The summer that shocked the world – and where Black Lives Matter goes from here

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Zach Gilbert
NEWS EDITOR

After the pain and protests in summer 2020 brought about by George Floyd’s untimely death, there is much more to be done in the Black Lives Matter movement. Photo courtesy of Omaha World Herald.

“I can’t breathe.”

Three simple words shook America to its core this summer and ignited a fiery fury that continues to blaze to this day.

While the Black Lives Matter (BLM) movement didn’t start in 2020 – having been formed seven years prior, after the acquittal of George Zimmerman in the death of Trayvon Martin – it certainly earned more attention this year than ever before, as the nation became embroiled in protests following the murder of George Floyd by Minneapolis police officer Derek Chauvin.

Not only were governments forced to investigate institutional racism on both a local and federal scale (with studies soon even revealing racial disparities in Nebraska’s own criminal justice system, as “African Americans made up 20% of arrests in Nebraska from 2014-2019, despite representing just 5% of the population,” according to the Center for Public Affairs Research at UNO), but individual Americans were also compelled to confront their own biases and prejudices.

This newfound awareness and acknowledgement of ongoing societal and political racism caused a cultural reckoning unlike this country has ever seen, but the path to progress is far from over. With a new presidential administration on the horizon, many are hopeful that change can come sooner rather than later.

Corbin Smith, a Black student journalist from Northwest Missouri State University, shared his thoughts about the continuing pain over Floyd’s passing, his personal efforts to enlighten others about racism and his faith for America’s future.

“I remember watching [the video of George Floyd] and just being heartbroken,” Smith said. “I felt myself tensing up as if I was the one trying to fight for air. It was really sad, but it wasn’t surprising. Unfortunately, I said to myself, ‘Well, here we go again.’”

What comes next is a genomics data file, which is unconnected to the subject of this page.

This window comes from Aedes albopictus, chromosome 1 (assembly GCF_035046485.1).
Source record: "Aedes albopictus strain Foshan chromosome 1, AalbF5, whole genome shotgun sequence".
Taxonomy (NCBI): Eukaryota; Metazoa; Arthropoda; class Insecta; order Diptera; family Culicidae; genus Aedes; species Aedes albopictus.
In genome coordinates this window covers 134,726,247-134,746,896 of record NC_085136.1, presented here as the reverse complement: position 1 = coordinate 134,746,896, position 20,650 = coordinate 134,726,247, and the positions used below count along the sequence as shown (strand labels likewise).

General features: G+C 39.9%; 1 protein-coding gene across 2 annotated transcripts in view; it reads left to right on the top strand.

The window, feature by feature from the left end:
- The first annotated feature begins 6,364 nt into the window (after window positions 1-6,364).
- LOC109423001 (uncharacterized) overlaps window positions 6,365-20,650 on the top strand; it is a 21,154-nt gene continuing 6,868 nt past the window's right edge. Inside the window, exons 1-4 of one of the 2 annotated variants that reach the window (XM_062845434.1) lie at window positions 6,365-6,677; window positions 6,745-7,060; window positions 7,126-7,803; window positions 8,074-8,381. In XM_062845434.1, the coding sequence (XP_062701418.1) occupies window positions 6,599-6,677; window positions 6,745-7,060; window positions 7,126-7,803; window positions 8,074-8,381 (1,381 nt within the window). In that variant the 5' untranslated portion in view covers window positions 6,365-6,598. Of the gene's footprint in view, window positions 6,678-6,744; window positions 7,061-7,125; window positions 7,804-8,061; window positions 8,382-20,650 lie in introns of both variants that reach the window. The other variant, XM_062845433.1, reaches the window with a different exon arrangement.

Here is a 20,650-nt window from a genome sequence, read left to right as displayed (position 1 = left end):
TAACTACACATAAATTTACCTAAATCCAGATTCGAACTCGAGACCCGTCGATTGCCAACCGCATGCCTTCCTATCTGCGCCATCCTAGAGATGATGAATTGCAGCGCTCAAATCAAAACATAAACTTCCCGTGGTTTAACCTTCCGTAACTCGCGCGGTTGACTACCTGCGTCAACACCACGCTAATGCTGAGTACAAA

As a writer, Smith is wholly passionate about the power of words, and he has used his position as a journalist to elicit empathy and understanding from others.

“I wrote my first article discussing BLM back in July,” Smith said. “Ever since, I’ve been constantly writing about my experiences as a Black male in America in hopes of sharing it with those who aren’t as [familiar] with people of color.”

Similarly, he has not been shy about his expectations for the upcoming Biden Administration and what President Biden must do to move the movement forward.

“I [recently] wrote an article about what I expect the Biden Administration to do for the Black community,” Smith said. “In it, I [gave] a shortlist of important things that the Black community needs. However, one thing I left out is that I simply expect the president to make us feel welcome. When Trump was in office, [certain] groups found comfort in outwardly opposing people of color. I want Biden to make people feel like people of color matter, and we don’t deserve to be treated as less than.”

Aside from political progress, Smith wants to see a societal change most of all.

“I hope that more people start to realize and accept that racism is still prevalent in America,” Smith said. “I pray that Black people can exist without the fear of being targeted by police officers. I pray that we can walk in public without getting dirty looks. I pray that we can soon scream that we’re frustrated, sad and upset, without being told that we’re overreacting.”

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